Peculiar granite peaks, ancient pine trees, and the majestic sea of clouds, Huangshan (黄山) is considered by many as the most picturesque mountain range in China. Throughout history, the scenery of Huangshan has long been a popular subject for Chinese literature and paintings. What so special about Huangshan is its frequent foggy days during which the entire summit area is concealed behind moving mist, revealing only small fragments of its rocky silhouette at certain moments. This mysterious scenery has become a major inspiration for the pursuit of yi jing (意境). Yi jing refers to a way to see beauty through poetic revelation. The pursuit of yi jing is common in Chinese artwork and poetry. Artists or poets often find ways to express yi jing in their work through abstract depiction or selectively not showing something in order to convey the hidden beauty of the whole picture. To put it in other words, yi jing is about conveying the essence of something without depicting it fully, just like the scenery of Huangshan, whose real beauty is often hidden from view.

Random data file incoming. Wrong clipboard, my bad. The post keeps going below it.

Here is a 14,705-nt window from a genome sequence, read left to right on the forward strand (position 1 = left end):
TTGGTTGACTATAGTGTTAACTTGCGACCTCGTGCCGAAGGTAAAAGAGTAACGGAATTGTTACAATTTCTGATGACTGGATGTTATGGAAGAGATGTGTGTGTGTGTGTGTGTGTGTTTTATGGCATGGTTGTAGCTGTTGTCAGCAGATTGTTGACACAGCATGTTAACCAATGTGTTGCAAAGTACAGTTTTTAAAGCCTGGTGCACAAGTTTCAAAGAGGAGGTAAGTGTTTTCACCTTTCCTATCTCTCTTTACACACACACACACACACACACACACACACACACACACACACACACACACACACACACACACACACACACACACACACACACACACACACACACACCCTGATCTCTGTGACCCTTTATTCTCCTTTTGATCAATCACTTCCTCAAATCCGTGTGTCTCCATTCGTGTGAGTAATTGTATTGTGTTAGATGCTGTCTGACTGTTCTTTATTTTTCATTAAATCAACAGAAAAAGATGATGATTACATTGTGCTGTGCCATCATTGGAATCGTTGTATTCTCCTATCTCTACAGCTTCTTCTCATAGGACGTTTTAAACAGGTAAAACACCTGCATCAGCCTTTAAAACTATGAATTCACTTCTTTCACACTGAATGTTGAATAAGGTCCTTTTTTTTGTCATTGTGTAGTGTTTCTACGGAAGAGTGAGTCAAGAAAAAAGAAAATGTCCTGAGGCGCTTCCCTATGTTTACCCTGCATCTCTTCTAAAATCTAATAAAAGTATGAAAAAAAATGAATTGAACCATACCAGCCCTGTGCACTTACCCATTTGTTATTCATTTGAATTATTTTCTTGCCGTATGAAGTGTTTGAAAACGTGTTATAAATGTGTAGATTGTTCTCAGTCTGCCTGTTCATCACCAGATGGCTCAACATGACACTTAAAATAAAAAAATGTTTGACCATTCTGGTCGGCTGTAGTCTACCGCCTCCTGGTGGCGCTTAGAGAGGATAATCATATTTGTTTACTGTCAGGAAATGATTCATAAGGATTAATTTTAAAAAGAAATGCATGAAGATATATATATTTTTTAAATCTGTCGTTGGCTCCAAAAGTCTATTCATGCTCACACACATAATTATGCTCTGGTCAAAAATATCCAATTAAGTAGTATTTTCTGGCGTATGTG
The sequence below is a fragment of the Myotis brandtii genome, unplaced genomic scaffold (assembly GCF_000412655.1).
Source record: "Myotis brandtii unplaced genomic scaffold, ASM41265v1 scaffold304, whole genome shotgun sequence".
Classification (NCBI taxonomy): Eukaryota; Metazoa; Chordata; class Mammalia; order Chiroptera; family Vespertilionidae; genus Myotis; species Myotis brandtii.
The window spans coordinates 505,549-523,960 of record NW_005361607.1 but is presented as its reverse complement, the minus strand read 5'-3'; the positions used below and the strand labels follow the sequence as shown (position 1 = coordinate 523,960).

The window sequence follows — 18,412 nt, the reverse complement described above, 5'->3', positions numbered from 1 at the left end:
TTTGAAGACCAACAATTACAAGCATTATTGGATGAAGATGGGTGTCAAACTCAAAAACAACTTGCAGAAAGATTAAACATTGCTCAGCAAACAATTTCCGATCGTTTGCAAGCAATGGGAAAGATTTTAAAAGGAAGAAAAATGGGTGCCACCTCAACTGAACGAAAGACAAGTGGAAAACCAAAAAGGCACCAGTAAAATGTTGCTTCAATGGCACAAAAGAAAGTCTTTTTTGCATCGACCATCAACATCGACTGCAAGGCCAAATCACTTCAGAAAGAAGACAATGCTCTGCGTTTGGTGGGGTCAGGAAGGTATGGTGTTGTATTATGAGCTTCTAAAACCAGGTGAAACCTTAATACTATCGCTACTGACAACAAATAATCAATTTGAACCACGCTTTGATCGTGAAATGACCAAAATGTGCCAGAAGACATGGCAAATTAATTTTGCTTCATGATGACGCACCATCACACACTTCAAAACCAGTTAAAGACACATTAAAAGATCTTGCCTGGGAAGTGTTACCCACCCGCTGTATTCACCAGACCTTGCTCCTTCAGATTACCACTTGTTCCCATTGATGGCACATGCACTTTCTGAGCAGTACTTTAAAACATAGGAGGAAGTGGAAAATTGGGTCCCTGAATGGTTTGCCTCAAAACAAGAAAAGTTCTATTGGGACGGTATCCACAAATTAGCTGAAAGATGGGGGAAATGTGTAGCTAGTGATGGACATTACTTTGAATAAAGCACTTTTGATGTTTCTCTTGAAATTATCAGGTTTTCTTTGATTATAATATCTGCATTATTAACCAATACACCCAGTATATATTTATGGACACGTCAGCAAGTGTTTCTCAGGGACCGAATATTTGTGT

At 1,864m, Lotus Peak (蓮花峰) is already the tallest peak in Huangshan. While the height of 1,864m is hardly the tallest mountain in China, the granite peaks shaded first by an ancient sea and then retreating glaciers had inspired ancient poets and painters and modern photographers and movie directors (James Cameron cited Huangshan as a major inspiration for 2009’s Avatar). With its unique scenery and endemic pine trees, in 1990 Huangshan was enlisted on UNESCO’s World Heritage list. Today Huangshan is a top tourist destination in China. At the summit area there are several hotels and guesthouses, cable car services at four different locations, and extensive paved trails crisscrossing the famous peaks and scenic lookouts, capturing the imagination and hearts of visitors from dynastic era to the contemporary.